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Thread: turning quilt inside out???

  1. #26
    Super Member Momma_K's Avatar
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    Quote Originally Posted by carolaug
    I made a few table runners and did not want t bind them. I sew the batting on the wrong side then the two quilted fabric right side together and turned them inside out...then I machine quilted and did a fake binding by stitching around the edges. I was thinking this may work for doing baby quilts..hmmm...has anyone ever done that??
    I just finished 2 twin sized sandwich quilts that way. I was so afraid it was going to be a pain but in fact it was a lot easier than I thought. So, if it worked on my twin sized I'm sure it'll work on your baby blankets. In fact about 20 years ago thats how I made my first grandsons blankets. Just remember or at least it was easier for me to sew with the batting on top. You can keep an eye on things a lot better and it won't get caught in the bottom feeds. Good Luck!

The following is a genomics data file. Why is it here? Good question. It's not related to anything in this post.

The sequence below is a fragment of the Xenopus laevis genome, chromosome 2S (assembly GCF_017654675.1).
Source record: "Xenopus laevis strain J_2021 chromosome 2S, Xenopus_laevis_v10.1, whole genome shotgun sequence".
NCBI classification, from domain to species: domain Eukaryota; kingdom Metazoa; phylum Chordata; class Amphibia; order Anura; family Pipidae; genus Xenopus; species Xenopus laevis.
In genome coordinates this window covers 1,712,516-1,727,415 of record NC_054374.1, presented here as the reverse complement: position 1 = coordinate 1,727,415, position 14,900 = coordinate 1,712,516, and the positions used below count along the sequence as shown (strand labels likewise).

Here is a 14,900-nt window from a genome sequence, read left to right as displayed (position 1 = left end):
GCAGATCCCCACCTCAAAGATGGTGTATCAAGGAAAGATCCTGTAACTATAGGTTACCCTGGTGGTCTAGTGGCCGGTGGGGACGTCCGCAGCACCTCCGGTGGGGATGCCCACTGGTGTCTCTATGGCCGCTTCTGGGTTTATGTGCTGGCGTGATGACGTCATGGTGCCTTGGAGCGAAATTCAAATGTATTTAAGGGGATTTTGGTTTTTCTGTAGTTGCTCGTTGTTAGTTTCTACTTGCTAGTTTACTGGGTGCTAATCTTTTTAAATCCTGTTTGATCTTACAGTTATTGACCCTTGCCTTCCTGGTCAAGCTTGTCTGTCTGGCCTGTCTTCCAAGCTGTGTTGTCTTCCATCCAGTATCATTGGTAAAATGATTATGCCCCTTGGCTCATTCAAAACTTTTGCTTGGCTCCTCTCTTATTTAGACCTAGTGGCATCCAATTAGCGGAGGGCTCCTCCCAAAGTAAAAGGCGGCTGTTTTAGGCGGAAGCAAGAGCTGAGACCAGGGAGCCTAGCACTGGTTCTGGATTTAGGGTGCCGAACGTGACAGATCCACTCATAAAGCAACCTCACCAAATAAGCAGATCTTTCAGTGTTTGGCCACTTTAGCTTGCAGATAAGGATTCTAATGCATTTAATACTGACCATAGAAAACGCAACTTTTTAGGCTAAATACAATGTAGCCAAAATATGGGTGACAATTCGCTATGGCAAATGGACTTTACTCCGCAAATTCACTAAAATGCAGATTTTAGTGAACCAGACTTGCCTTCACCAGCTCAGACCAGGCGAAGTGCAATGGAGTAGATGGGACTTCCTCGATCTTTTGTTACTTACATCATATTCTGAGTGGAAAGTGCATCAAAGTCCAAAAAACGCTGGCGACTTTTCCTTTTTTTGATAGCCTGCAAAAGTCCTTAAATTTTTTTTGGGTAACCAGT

2. #27

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    I did a twin size snowball pattern for my great grand son and then I tied it. My grandmother did that most of the time.

  3. #28
    Super Member hobbykat1955's Avatar
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    When I began quilting I didn't know how to do a binding so I did all my quilts this way and for a quick and easy quilt still do....I have done up to Queen size and I put 3 inch strips a faux border all the way around the top. When I turn inside out I then do stitch in ditch within the quilt design and then around the faux border....then just hand sew my opening at the base.
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  4. #29
    Super Member quiltmom04's Avatar
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    Quote Originally Posted by carolaug
    I made a few table runners and did not want t bind them. I sew the batting on the wrong side then the two quilted fabric right side together and turned them inside out...then I machine quilted and did a fake binding by stitching around the edges. I was thinking this may work for doing baby quilts..hmmm...has anyone ever done that??